Philip Ball (born 1962) is a British science writer. For over twenty years he has been an editor of the journal for which he continues to write regularly. Nature He now writes a regular column in  . He has contributed to publications ranging from Chemistry World New Scientist to the  , New York Times , the The Guardian and Financial Times . He is the regular contributor to New Statesman magazine, Prospect and also a columnist for  Chemistry World, and BBC Future. He has broadcast on many occasions on radio and TV, and in June 2004 he presented a three-part serial on nanotechnology, Nature Materials Small Worlds, on BBC Radio 4.
Ball's most popular book is the 2004
, winner of the 2005 Critical Mass: How One Thing Leads to Another Aventis Prize for Science Books. It examines a wide range of topics including the business cycle, random walks, phase transitions, bifurcation theory, traffic flow, Zipf's law, Small world phenomenon, catastrophe theory, the Prisoner's dilemma. The overall theme is one of applying modern mathematical models to social and economic phenomena.
In 2011, he wrote
in which he discusses how we make sense of sound and The Music Instinct how music entices us. He outlines what is known and still unknown about how music has such an emotional impact, and why it seems indispensable to humanity. He has since argued that music is emotively powerful due to its ability to mimic humans and through setting up expectations in pitch and harmony and then violating them.
Ball holds a degree in chemistry from
Oxford and a doctorate in physics from Bristol University. As of 2008 he has lived in London.
Designing the Molecular World: Chemistry at the Frontier (1994), ISBN 0-691-00058-1
Made to Measure: New Materials for the 21st Century (1997), ISBN 0-691-02733-1
The Self-made Tapestry: Pattern Formation in Nature (1999), ISBN 0-19-850244-3
H (1999), 2O: A Biography of Water ISBN 0-297-64314-2 (published in the U.S. as Life's Matrix)
Stories of the Invisible: A Guided Tour of Molecules (2001), ISBN 0-19-280214-3 (republished as Molecules: (2003), A Very Short Introduction OUP, ISBN 978-0192854308)
Bright Earth: The Invention of Colour (2001), ISBN 0-670-89346-3
The Ingredients: A Guided Tour of the Elements (2002), ISBN 0-19-284100-9 (republished as The Elements: A Very Short Introduction (2004), OUP, ISBN 978-0192840998)
Critical Mass: How One Thing Leads to Another (2004), ISBN 0-434-01135-5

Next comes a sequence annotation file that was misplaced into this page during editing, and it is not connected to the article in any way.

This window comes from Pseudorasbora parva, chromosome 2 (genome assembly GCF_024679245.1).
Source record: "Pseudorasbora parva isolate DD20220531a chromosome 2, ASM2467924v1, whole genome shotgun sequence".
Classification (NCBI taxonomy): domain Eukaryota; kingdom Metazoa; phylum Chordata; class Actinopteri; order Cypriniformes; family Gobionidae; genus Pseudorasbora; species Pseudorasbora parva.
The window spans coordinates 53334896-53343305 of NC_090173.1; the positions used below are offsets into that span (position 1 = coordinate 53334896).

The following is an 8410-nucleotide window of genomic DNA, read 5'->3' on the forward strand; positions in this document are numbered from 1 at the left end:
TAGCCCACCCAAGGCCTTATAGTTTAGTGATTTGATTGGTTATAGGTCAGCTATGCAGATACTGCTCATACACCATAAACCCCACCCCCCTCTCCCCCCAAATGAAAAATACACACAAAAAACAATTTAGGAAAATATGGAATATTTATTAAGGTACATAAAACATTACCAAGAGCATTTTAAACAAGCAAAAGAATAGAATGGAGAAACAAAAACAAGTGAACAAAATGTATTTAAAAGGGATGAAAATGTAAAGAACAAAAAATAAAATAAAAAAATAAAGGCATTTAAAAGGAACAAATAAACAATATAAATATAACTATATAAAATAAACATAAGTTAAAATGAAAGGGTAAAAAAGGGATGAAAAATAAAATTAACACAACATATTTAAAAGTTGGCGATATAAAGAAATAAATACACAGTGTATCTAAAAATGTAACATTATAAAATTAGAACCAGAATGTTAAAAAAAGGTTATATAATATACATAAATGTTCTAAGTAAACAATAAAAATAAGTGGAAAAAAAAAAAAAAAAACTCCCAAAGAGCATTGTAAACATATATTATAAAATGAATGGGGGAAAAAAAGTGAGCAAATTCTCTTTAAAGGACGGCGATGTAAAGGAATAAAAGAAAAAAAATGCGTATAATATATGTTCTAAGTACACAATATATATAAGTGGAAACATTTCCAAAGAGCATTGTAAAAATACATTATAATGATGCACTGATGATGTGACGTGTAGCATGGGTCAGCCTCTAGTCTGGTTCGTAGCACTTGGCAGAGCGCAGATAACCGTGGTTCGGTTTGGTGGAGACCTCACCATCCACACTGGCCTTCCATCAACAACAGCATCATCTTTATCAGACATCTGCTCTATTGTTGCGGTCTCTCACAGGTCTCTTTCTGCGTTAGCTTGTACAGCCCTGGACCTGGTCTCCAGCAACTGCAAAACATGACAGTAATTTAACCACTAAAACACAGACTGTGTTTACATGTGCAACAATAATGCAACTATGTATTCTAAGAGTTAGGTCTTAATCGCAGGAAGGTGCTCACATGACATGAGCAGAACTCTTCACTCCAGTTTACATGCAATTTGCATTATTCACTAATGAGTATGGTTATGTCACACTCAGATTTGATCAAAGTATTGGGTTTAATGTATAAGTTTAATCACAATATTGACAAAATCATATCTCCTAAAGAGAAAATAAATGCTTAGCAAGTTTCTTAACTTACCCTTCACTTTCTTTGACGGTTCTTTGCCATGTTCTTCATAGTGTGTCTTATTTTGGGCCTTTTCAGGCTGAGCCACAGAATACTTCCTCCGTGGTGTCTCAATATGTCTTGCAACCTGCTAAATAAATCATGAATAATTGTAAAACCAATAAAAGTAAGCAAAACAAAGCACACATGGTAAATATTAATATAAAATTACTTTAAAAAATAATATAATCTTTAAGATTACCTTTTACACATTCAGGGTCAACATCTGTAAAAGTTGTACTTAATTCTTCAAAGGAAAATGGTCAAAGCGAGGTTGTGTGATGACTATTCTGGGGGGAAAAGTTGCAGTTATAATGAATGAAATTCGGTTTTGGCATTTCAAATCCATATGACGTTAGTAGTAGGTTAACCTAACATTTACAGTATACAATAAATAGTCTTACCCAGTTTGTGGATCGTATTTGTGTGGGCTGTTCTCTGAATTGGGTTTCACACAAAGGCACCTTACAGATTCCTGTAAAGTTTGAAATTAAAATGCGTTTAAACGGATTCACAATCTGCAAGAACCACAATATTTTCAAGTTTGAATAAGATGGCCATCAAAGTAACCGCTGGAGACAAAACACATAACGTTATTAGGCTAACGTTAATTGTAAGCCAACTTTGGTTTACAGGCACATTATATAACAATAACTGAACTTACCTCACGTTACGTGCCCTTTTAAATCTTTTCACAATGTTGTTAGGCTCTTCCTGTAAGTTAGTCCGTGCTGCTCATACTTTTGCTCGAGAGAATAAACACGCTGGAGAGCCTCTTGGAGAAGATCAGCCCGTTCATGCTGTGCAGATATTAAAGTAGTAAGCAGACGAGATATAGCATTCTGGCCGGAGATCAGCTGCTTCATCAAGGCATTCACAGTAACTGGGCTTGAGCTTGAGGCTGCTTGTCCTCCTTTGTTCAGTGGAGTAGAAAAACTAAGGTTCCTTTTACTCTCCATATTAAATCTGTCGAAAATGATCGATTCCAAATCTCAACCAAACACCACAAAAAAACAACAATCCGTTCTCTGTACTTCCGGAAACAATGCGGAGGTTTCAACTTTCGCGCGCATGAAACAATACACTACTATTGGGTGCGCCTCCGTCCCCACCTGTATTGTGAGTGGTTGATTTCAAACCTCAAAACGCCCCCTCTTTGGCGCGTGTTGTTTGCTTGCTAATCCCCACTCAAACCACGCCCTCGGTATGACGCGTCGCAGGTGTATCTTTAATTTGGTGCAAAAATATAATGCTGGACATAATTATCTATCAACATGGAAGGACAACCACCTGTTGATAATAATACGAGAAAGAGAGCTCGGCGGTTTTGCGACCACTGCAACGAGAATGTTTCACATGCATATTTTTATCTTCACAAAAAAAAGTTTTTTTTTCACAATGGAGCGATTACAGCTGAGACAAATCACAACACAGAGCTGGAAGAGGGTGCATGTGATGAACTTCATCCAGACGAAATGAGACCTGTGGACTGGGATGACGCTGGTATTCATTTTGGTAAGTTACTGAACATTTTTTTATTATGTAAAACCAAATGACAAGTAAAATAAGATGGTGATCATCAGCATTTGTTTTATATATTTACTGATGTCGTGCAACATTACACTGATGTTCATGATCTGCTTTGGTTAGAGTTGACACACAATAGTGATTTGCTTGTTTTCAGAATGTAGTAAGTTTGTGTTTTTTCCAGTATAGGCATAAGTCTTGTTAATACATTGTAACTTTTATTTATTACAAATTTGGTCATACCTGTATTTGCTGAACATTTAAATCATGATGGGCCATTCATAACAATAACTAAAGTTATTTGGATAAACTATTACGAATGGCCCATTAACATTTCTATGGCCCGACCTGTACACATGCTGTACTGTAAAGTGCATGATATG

Elegant Solutions: Ten Beautiful Experiments in Chemistry (2005), ISBN 0-85404-674-7
The Devil's Doctor: (2006), Paracelsus and the World of Renaissance Magic and Science ISBN 0-434-01134-7 
The Sun and Moon Corrupted, a novel, Portobello Books Ltd, (2008), ISBN 978-1-84627-108-3
Universe of Stone: A Biography of Chartres Cathedral (2008), ISBN 978-0-06-115429-4
Shapes, Nature's Patterns, a Tapestry in three Parts (2009), ISBN 978-0-19-923796-8
Flow, Nature's Patterns, a Tapestry in three Parts (2009), ISBN 978-0-19-923797-5
Branches, Nature's Patterns, a Tapestry in three Parts (2009), ISBN 978-0-19-923798-2
The Music Instinct (2010), ISBN 978-1-84792-088-1
Unnatural, The Heretical Idea of Making People (2011), ISBN 978-1-84-792152-9
Why Society is a Complex Matter: Meeting Twenty-first Century Challenges with a New Kind of Science (2012), ISBN 978-3-642-28999-6
Curiosity: How Science Became Interested in Everything (2013), ISBN 978-0-226-04579-5
Serving the Reich: The Struggle for the Soul of Physics under Hitler (2014), ISBN 978-0-226-20457-4 Read an  excerpt.
(2015), University of Chicago Press, Invisible: The Dangerous Allure of the Unseen ISBN 978-0-226-23889-0; (2014), Random House 
Patterns in Nature: Why the Natural World Looks the Way It Does (2016), ISBN 978-0-226-33242-0
The Water Kingdom: A Secret History of China (2017), ISBN 978-0-226-36920-4
Beyond Weird: Why Everything You Thought You Knew About Quantum Physics is Different (2018), ISBN 978-1-847-92457-5 How to Grow a Human: Adventures in Who We Are and How We Are Made (2019), ISBN 978-0008331771
won the 2005 Critical Mass: How One Thing Leads to Another Royal Society Winton Prize for Science Books, and his book  Serving the Reich: The Struggle for the Soul of Physics under Hitler (The Bodley Head) was on the shortlist for the 2014 prize. In 2019 he won the  Kelvin Medal and Prize.